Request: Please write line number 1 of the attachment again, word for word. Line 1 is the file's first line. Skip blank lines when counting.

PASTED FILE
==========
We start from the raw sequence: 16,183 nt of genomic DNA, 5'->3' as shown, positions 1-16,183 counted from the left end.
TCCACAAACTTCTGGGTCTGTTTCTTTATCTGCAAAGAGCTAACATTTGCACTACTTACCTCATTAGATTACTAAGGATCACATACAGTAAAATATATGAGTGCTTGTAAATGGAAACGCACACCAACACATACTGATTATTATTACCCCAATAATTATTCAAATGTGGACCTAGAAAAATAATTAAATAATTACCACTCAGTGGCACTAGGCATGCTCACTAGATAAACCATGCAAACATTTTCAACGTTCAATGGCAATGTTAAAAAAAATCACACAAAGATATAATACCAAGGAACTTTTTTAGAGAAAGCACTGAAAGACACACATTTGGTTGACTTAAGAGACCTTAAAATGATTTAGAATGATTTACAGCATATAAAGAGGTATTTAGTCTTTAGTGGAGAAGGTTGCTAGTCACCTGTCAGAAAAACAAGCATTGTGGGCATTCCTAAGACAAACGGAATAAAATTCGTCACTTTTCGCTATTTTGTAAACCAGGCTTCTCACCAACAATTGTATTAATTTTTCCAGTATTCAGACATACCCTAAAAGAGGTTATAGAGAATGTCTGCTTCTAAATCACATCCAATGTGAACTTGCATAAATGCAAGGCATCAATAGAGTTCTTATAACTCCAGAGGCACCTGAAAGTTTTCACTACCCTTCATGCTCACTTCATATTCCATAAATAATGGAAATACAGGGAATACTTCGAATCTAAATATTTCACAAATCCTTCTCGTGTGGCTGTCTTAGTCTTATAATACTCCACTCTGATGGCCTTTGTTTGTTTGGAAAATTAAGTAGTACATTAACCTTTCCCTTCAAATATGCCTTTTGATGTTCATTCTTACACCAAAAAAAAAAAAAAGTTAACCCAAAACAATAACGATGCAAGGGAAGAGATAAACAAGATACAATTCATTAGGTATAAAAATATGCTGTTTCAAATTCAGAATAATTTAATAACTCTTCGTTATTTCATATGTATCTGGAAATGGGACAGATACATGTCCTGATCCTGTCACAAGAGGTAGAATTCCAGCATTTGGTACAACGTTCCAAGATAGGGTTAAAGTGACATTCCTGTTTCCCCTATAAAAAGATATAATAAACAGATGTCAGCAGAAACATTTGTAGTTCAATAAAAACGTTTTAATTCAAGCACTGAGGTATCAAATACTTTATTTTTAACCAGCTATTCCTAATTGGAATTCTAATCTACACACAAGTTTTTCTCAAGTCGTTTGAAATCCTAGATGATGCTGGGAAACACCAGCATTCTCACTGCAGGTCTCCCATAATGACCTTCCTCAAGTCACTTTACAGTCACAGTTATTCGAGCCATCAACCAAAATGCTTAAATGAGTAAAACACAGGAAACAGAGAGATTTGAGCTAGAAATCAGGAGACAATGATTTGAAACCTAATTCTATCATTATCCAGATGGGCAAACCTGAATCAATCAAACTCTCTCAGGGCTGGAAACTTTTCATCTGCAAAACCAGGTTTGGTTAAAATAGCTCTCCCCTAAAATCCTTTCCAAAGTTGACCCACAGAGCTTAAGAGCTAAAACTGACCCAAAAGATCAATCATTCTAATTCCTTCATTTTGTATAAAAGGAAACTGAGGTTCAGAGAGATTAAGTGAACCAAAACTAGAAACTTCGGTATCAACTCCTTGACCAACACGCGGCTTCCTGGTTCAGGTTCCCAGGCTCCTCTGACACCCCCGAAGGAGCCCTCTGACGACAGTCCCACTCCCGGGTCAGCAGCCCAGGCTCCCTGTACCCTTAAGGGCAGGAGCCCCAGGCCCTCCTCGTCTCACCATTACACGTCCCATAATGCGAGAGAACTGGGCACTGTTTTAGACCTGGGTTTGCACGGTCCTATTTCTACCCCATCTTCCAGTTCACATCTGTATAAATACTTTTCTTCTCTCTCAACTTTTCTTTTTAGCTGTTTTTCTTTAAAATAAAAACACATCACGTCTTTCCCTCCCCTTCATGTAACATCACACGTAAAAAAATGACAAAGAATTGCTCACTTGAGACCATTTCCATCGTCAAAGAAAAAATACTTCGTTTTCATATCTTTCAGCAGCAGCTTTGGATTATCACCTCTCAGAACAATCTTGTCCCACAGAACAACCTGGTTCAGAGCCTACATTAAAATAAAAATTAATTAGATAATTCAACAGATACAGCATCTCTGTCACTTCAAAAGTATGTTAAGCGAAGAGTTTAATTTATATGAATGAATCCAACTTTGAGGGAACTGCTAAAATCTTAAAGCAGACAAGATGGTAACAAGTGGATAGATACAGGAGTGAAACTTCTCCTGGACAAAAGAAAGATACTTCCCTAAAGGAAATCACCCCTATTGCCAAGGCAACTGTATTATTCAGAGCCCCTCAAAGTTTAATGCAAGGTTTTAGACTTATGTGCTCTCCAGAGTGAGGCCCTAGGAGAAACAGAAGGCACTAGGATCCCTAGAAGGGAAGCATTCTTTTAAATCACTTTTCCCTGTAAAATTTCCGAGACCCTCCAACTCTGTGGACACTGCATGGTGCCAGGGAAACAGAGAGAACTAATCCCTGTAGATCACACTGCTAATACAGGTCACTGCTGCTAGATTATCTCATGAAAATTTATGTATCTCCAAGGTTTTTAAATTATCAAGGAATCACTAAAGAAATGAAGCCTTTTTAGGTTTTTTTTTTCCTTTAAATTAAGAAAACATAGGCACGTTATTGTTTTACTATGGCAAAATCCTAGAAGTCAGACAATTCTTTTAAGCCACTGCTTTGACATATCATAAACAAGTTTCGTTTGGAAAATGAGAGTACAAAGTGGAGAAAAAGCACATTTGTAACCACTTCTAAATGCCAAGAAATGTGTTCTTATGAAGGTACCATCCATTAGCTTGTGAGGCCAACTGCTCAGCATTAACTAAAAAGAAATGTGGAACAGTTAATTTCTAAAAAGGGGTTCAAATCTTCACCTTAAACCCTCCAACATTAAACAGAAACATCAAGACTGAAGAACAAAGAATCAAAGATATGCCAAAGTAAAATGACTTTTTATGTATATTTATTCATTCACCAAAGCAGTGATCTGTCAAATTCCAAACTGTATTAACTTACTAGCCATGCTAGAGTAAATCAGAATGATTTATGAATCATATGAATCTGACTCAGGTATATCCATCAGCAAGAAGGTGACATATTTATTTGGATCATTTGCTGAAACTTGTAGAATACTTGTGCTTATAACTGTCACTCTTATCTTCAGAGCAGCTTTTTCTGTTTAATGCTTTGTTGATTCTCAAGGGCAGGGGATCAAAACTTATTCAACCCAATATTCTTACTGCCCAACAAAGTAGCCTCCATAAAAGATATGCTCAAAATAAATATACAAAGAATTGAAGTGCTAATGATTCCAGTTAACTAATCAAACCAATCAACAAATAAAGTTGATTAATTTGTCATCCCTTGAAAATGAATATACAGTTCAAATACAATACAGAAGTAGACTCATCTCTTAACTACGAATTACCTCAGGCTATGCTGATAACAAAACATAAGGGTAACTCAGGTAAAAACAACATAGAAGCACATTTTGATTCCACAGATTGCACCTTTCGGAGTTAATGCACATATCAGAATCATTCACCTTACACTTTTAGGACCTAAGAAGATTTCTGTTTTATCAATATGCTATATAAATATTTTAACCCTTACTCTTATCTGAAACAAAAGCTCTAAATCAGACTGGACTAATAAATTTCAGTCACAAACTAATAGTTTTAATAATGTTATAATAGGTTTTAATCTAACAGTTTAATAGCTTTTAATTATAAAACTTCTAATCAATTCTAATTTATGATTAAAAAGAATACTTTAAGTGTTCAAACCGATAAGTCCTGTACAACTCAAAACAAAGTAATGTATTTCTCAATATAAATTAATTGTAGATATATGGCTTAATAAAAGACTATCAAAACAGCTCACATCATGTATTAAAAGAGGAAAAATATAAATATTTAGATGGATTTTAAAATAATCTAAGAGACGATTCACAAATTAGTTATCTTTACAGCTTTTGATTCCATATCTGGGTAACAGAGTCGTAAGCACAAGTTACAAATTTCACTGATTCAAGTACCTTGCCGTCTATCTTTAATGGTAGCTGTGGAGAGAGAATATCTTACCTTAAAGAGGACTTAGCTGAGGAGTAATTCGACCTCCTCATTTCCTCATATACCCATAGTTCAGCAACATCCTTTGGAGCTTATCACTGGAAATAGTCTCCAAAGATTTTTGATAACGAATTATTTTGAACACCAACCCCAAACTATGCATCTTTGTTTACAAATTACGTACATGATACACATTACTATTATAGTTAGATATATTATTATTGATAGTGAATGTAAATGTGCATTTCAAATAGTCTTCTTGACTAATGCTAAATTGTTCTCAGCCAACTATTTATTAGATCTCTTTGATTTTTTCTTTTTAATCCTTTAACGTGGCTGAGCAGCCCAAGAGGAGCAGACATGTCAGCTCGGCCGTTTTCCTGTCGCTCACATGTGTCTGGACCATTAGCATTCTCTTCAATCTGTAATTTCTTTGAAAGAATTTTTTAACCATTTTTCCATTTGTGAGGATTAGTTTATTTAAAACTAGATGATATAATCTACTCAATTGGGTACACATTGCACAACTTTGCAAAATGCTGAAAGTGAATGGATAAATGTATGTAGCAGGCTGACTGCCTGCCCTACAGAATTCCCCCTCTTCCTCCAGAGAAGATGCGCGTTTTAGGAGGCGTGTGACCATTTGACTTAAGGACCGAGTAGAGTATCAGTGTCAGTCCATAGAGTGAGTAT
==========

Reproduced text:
We start from the raw sequence: 16,183 nt of genomic DNA, 5'->3' as shown, positions 1-16,183 counted from the left end.